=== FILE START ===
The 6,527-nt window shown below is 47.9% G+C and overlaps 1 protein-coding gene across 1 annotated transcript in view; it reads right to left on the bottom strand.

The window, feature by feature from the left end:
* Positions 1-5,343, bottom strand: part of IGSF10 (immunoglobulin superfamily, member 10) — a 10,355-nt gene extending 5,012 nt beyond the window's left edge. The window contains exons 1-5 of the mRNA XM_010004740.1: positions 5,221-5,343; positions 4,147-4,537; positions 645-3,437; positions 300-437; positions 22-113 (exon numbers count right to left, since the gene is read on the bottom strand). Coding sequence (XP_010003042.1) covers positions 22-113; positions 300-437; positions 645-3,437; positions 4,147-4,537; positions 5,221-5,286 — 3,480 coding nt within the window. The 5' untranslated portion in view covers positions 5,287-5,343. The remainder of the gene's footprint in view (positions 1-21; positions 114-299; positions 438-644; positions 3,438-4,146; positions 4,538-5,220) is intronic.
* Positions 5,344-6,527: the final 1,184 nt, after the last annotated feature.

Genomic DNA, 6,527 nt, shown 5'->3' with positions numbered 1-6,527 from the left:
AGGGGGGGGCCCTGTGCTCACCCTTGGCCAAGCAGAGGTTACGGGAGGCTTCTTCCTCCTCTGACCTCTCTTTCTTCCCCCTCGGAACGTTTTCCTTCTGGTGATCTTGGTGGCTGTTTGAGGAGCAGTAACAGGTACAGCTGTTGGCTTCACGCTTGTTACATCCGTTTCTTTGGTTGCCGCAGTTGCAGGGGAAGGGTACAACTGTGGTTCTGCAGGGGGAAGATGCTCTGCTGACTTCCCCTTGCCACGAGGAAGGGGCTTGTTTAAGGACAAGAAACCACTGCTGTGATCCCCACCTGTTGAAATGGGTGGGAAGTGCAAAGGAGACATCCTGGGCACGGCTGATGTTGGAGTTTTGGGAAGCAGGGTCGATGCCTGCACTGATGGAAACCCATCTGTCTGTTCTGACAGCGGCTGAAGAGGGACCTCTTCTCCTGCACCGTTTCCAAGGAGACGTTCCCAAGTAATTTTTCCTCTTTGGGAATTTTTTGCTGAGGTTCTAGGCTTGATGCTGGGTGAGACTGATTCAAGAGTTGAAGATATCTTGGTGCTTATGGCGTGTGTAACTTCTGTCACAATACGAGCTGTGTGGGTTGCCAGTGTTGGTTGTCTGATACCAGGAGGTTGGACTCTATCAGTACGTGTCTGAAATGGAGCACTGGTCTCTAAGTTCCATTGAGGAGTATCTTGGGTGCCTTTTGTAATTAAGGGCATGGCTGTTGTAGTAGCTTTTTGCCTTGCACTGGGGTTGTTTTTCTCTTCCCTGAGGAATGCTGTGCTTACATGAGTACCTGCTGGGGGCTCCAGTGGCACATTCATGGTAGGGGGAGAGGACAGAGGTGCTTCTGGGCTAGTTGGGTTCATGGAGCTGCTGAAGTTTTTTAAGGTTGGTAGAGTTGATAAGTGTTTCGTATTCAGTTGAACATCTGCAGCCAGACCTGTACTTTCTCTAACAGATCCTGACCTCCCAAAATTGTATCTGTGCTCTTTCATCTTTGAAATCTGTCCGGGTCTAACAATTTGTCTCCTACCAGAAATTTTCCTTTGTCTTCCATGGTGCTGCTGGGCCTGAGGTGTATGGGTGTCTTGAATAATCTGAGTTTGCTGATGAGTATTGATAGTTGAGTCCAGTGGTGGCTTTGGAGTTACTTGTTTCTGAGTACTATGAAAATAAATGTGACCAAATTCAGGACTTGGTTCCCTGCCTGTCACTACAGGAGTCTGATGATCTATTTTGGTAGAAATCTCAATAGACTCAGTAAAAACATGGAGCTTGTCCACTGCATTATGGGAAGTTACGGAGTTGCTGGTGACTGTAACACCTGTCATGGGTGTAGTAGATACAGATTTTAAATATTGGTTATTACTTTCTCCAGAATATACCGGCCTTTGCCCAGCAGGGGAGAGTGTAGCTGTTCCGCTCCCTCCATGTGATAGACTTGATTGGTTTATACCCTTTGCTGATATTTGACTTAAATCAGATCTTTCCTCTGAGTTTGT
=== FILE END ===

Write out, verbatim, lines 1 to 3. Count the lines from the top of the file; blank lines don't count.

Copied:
The 6,527-nt window shown below is 47.9% G+C and overlaps 1 protein-coding gene across 1 annotated transcript in view; it reads right to left on the bottom strand.

The window, feature by feature from the left end:
* Positions 1-5,343, bottom strand: part of IGSF10 (immunoglobulin superfamily, member 10) — a 10,355-nt gene extending 5,012 nt beyond the window's left edge. The window contains exons 1-5 of the mRNA XM_010004740.1: positions 5,221-5,343; positions 4,147-4,537; positions 645-3,437; positions 300-437; positions 22-113 (exon numbers count right to left, since the gene is read on the bottom strand). Coding sequence (XP_010003042.1) covers positions 22-113; positions 300-437; positions 645-3,437; positions 4,147-4,537; positions 5,221-5,286 — 3,480 coding nt within the window. The 5' untranslated portion in view covers positions 5,287-5,343. The remainder of the gene's footprint in view (positions 1-21; positions 114-299; positions 438-644; positions 3,438-4,146; positions 4,538-5,220) is intronic.